Hi, hope you had a lovely summer. Mine just flew by.
I spent a few early mornings last week editing and organising photos I took over the summer and was so glad I had a system in place. I could just launch in and get it done, then go out and enjoy my day (and take more pictures!).
As a creative mum and blogger I take tons of photos every day; of my family, creative projects in various stages of completion, and things that inspire me. Then I download them to the PC and panic! Taking hundreds of pictures is fun. Going through them- not so much! They quickly get out of hand.
A couple of years ago, I decided to get organised. The system I used back then wasn’t very good and always left me in a muddle. Taking the the time to work out how to best organise my photos really paid off.
If you’re in the same boat, here are some things that have worked for me.
Start where you are
It’s tempting to go back and start at the beginning, but the problem is you soon feel like you’re never going to catch up. It’s better to start where you are and enjoy the sense of accomplishment, then add in older ones as you go. Once you get used to it, adding a few extra photos each time will not take that much longer.
Sort and cull
1. Delete bad photos before they even leave your camera. You won’t believe what a difference it makes.
2. After downloading the images, add them to the right folder straight away. It’s much easier to sort them if they’re already divided into manageable chunks. If your program allows, transfer straight into the right album.
3. Cull, walk away, then cull again. Have you ever held onto 20 photos that are pretty much the same because you were too emotionally involved in the subject? Yeah, me too. Get rid of the bad ones, then give yourself a little bit of time and distance before tackling the rest.
Create folders and subfolders
I only keep 5-6 regular folders on the PC. They are the ones I use all the time. The rest are stored on an external hard drive. I’m sure your albums will be different to mine, but these are the ones I keep:
Personal photos: Family photos and every day life as it happens. The main folder is named after the year, with 12 subfolders named after the year and month (for example, “14-09 September”). This keeps them in order should they ever get mixed up with other years.
Creative projects: I have tried quite a few crafts over the years and still do many of them. Each type has its own subfolder. Some are fuller than others.
Home Sweet Home: I decided to separate pictures of our home from both the personal photos and creative projects. That works best for me. I take a lot of pictures of the changes we make to it. The subfolders are mostly named by room, with a few others thrown in for good measure.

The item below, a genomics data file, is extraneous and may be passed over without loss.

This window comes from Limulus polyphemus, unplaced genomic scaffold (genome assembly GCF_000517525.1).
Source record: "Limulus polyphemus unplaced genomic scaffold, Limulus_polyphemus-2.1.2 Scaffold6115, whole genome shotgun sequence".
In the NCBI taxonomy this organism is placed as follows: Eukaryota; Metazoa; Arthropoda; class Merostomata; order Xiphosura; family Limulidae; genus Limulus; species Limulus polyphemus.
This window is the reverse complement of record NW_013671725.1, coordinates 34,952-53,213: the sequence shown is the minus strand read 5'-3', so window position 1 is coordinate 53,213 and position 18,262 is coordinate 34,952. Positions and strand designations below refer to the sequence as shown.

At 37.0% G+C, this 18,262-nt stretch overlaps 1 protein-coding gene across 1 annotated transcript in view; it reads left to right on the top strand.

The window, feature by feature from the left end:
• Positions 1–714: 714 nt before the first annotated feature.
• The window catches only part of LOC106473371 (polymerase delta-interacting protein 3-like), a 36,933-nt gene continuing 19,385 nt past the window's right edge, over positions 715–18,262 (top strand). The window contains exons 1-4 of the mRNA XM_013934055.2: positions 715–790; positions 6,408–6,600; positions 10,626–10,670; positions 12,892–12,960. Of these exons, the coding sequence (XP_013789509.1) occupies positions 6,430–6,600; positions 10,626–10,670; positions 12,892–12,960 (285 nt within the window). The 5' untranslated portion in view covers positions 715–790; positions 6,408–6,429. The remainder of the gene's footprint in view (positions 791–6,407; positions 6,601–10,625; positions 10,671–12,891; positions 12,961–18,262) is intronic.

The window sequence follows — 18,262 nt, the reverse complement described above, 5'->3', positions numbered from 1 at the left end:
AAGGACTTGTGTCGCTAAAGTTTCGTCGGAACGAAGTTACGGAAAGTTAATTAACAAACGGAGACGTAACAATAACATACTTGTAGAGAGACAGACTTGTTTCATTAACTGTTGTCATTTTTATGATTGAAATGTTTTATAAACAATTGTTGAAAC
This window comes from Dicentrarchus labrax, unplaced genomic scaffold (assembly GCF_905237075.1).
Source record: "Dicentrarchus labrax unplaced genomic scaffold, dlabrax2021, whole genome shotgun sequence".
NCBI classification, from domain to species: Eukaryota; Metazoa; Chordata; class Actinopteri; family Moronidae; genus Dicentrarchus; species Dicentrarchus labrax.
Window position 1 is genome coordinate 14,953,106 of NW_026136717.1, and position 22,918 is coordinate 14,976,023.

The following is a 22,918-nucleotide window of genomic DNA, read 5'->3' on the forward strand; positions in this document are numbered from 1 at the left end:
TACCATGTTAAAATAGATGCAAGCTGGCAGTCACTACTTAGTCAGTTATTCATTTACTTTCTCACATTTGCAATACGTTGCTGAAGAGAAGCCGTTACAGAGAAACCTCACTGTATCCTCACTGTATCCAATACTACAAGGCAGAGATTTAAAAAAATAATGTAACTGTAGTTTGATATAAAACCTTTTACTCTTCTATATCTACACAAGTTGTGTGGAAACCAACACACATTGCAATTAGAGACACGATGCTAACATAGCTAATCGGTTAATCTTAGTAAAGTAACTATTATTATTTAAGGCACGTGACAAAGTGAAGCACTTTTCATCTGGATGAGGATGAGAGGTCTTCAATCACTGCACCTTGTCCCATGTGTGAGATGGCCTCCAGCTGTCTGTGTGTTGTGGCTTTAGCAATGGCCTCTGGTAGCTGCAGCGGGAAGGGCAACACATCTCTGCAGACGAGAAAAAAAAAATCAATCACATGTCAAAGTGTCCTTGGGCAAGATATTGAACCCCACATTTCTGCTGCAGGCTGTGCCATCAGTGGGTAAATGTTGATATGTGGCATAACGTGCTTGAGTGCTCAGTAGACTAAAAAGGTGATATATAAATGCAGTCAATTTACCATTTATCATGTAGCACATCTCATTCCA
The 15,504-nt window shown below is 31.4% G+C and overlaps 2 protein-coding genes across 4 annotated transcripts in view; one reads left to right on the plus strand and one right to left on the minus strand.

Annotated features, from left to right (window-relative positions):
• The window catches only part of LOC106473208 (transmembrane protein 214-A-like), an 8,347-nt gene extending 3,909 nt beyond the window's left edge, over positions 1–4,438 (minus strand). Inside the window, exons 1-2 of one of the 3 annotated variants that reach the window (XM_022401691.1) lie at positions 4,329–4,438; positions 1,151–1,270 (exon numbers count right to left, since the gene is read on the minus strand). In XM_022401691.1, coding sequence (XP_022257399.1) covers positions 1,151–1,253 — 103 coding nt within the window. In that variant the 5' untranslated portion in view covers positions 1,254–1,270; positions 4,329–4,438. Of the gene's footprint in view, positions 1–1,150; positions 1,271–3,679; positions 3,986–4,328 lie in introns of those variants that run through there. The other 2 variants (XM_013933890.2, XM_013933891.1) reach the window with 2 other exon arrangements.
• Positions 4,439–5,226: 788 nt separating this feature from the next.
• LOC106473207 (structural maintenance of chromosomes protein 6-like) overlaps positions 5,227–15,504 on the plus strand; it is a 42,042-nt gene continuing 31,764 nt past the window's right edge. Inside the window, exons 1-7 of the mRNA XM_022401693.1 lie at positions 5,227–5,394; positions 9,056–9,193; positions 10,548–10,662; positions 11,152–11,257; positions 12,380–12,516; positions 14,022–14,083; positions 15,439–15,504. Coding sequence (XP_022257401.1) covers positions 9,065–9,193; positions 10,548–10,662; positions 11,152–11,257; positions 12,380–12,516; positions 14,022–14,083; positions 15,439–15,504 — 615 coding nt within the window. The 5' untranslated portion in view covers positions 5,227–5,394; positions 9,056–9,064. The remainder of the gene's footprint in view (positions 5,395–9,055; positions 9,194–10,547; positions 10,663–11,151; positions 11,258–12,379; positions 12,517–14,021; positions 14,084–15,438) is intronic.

Blog: These are photos that have been optimised for the web. They’re right size for Artfully Carin, have watermarks and other graphics (if needed). They’re organised by blog category.
Personal, creative projects, and home sweet home photos: Over the years I have tried all kinds of fun things, but I have realised simplicity is best, so I name all pictures using the year-month-date system, which keeps them in chronological order. If we have done something special, I add the name of the event to the date so it stands out.
Since I cull personal photos several times, I don’t usually name them until early the next month.
Blog: I try to name photos after the blog post I am writing or plan to write. It doesn’t always work, but it helps.
Tagging helps you find the pictures you need later on. If you’ve done it well, you can search hundreds of images and only find the ones that you want. When tagging ask yourself “If I need this photo in 6 months, what would I search for?”
It’s a pain, but it’s important. I try to always have two or more back up systems. Right now I use an external hard drive and my photo printing service. I upload all my pictures to the service, even the ones I don’t plan to print. I keep one folder per year, plus one each for the creative and home projects, and just dump the new photos on top of the old ones. Since they’re all dated, they stay in order.
You can also use cloud storage that runs in the background of your computer while you work. I’m going to invest in that next.
Have a printing schedule
When I back up to the printing service, I get the option to order the ones I’ve just uploaded. I upload and print once a month. I want to enjoy the pictures while I can. Doing it once a month keeps it manageable and cheap. Another bonus is that the photos usually come in an envelope that can be dated until you have time to deal with them.
You may have noticed above that I prefer organising photos chronologically. There are a few reasons for that.
- First off, it makes them a lot easier to organise. You don’t have to worry about overlap (pictures fitting into more than one folder).
- Secondly, it saves time. You know what you have to do, and can launch into it straight away.
- Thirdly, you can see progress at a glance. It lets you see how your style is changing (even when you think it isn’t), as well as how you’re getting on with a particular project.
The only folder I treat differently is the blog one since it requires a lot of extra attention.
Tagging photos using words and sentences that mean something to you may seem a bit tedious, but is actually time well spent. I search my tags all the time, especially when I work on my sketching childhood drawings.
Lastly, organising photos doesn’t require a fancy editing program, the examples here were all done using the program that came with my computer, but it does take a little time to get used to.
What do you do? I’d love to hear your photo organising tips in the comments.